Lancet mutates to Izdelie 53, it’s made in a mall, production tripled
Reports from Russian and Ukrainian media indicate that Russia has tripled the production of its Lancet kamikaze drones. The Lancet drone has also transitioned into a new development phase, becoming the Izdelie 53.
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The upgraded Lancet will no longer operate solo but will fly in swarms. These drones will be launched from custom-built launchers and will operate based on a ‘Swarm of Drones’ principle. Essentially, when one drone identifies armored vehicles or their accumulation, it relays this information to the rest of the swarm, initiating a coordinated attack on the targets.
This innovative product was showcased on national television, Rossiya 1. The special report commenced with a succinct introduction of the current Lancet model, described by the presenter as a “stealthy, low-flying drone capable of hitting enemy targets with surgical precision.”
A mall into drone factory
Footage of warehouses housing hundreds of Lancet-2 drones followed. The broadcast showed successful hits by the Russian drone during the “special military operation” in Ukraine. A single-launcher Lancet drone was featured, with the interviewee noting that such drones are designed for long-range special operations.
The reporter’s narrative about visiting a brand-new drone production facility was particularly striking. He revealed that the facility, a shopping center just two months ago, was transformed into an ultra-modern enterprise by the Russian state within eight weeks. The footage shows pristine rooms outfitted with state-of-the-art CNC machines, lathes, welding robots, laser machines, and more.
The chief designer of the drones, Alexander Zakharov, revealed that the funds for this transformation and subsequent production were sourced from the state budget. He guided viewers around a warehouse filled with ready-to-deploy Lancet drones, stating, “There are no financial issues; it’s our money, state money.”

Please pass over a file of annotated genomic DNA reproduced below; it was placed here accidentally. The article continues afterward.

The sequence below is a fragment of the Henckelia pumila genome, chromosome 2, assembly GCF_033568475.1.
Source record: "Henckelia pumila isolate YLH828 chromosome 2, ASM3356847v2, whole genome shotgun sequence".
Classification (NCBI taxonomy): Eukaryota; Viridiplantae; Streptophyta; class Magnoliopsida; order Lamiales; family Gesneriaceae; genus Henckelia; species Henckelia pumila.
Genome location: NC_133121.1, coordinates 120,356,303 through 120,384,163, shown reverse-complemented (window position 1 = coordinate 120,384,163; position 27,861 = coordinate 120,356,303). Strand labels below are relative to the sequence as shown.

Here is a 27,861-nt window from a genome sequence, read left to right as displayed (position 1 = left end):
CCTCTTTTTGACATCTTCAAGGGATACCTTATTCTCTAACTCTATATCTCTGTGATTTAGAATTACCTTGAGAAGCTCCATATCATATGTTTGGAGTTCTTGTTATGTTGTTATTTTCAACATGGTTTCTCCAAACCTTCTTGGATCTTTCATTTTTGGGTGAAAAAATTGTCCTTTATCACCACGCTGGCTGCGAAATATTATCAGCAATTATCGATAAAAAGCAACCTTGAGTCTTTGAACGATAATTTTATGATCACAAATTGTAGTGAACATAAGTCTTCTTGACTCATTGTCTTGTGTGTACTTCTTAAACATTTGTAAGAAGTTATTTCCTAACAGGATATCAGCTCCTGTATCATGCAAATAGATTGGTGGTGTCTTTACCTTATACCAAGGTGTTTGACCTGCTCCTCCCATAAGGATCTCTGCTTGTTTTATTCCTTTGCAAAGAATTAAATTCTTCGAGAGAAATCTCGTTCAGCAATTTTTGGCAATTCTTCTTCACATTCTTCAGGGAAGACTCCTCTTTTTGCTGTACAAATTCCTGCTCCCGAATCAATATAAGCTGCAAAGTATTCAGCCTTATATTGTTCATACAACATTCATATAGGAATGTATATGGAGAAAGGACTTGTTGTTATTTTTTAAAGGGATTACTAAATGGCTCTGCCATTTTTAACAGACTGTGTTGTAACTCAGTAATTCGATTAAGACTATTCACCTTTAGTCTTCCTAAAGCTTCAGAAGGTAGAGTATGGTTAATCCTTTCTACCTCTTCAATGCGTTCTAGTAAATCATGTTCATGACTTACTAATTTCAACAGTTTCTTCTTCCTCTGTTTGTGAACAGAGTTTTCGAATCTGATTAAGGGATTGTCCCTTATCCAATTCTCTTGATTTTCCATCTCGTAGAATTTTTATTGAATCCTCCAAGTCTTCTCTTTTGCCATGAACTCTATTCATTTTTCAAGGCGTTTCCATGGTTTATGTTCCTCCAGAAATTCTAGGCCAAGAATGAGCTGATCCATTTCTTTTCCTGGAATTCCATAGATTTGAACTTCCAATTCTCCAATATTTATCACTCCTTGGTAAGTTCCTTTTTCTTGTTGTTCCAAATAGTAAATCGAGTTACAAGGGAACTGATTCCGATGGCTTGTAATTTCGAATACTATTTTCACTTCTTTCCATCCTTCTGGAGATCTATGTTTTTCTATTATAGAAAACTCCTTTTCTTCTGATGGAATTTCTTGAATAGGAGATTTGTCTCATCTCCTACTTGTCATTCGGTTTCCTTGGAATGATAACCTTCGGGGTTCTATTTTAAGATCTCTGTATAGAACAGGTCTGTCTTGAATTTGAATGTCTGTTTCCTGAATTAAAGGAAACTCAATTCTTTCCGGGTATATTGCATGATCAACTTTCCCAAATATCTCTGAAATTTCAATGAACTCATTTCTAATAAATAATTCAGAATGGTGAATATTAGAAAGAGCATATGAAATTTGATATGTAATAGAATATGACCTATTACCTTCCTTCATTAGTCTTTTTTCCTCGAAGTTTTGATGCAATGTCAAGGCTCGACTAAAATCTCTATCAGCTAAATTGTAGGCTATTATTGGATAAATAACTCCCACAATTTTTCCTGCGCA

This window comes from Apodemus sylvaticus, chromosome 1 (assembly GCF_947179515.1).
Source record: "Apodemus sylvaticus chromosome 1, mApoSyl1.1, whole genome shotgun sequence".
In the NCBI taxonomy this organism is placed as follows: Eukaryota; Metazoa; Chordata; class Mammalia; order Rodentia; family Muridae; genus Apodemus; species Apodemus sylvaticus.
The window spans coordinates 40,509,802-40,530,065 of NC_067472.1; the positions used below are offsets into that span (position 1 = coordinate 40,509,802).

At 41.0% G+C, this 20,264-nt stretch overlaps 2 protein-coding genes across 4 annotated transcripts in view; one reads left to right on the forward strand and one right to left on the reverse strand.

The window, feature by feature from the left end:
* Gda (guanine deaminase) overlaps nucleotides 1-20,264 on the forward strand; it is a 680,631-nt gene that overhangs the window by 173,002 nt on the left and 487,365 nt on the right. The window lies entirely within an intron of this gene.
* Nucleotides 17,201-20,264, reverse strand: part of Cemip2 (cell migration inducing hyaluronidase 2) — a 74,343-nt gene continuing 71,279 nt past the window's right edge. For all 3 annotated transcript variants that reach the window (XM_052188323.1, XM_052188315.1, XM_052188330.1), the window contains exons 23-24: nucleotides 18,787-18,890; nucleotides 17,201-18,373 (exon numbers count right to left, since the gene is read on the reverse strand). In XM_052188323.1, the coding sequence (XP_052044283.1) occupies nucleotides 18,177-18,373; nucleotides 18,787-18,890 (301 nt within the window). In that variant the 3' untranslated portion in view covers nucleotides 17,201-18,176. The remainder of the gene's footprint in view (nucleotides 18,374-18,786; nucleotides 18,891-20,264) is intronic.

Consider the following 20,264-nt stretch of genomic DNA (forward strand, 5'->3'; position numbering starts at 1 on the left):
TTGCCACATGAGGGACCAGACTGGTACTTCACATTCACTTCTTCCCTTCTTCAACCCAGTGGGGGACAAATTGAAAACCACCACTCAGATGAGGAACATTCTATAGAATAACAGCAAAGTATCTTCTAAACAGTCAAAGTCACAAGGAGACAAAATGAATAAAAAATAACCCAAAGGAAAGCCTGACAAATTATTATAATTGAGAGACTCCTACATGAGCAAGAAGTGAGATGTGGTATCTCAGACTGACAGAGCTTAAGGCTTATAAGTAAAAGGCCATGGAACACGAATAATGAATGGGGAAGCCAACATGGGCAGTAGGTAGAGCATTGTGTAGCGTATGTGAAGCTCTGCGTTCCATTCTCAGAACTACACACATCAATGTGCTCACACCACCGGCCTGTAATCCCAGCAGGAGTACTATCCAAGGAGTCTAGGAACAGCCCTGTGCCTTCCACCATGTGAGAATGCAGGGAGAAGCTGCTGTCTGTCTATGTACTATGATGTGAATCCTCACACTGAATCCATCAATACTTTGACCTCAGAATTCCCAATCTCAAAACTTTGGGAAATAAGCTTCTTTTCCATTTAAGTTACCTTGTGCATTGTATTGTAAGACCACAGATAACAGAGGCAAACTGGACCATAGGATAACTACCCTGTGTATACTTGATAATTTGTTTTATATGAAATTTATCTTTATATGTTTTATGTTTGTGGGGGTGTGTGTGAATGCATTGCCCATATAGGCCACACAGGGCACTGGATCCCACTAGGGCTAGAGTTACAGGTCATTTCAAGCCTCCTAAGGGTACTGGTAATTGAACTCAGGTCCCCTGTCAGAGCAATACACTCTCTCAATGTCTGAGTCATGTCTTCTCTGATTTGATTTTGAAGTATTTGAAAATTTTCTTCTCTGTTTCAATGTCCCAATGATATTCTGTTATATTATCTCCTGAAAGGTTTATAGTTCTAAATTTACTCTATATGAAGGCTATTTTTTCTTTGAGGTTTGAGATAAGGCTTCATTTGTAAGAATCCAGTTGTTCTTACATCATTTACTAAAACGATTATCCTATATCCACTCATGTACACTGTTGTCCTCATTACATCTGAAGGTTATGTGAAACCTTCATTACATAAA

However, this new plant isn’t only producing Lancet drones. It’s also manufacturing drones for surveying and safeguarding Russia’s vast gas fields. Such footage was shared by Rossiya 1 TV, which also showcased the production of another familiar drone from the Ukraine conflict, the Geren-2 – a replica of the Iranian Shahed 136.
The plant also houses a training center for drone pilots. While interviewees’ faces remain concealed, their training in simulated mission environments via computers is shown.
The new Lancet
The most intriguing part follows – the presentation of the new Lancet. The host describes it as “utterly unique and highly confidential”. He hints at its capabilities, saying, “Imagine multiple launchers on the battlefield simultaneously attacking several targets.”
The launcher, which houses four Lancets, will no longer use a catapult for launching. These drones are autonomous, share information, and perform mapping en route to their targets.
The drone’s design is radically different; it no longer has a cruciform wing format but adopts a circular one at 45 degrees. They operate in swarms, and crucially, if one drone identifies a target, it swiftly communicates this to the rest of the swarm, enabling a coordinated attack. If multiple targets are identified, all marked targets are attacked. Zakharov revealed to the Rossiya 1 journalist that “intercepting them is virtually impossible. They are more effective than the Lancet-2”.
Zakharov clarified that the Lancet doesn’t utilize artificial intelligence but operates based on mathematical algorithms that function in fractions of a second. This statement was in response to a Forbes publication suggesting that the Lancet operates on artificial intelligence. Rossiya 1 TV featured the Forbes article, stating that since the war’s conclusion, remnants of the Lancet have been collected by Ukrainians and Western proxies to scrutinize Ukraine’s most successful drone.
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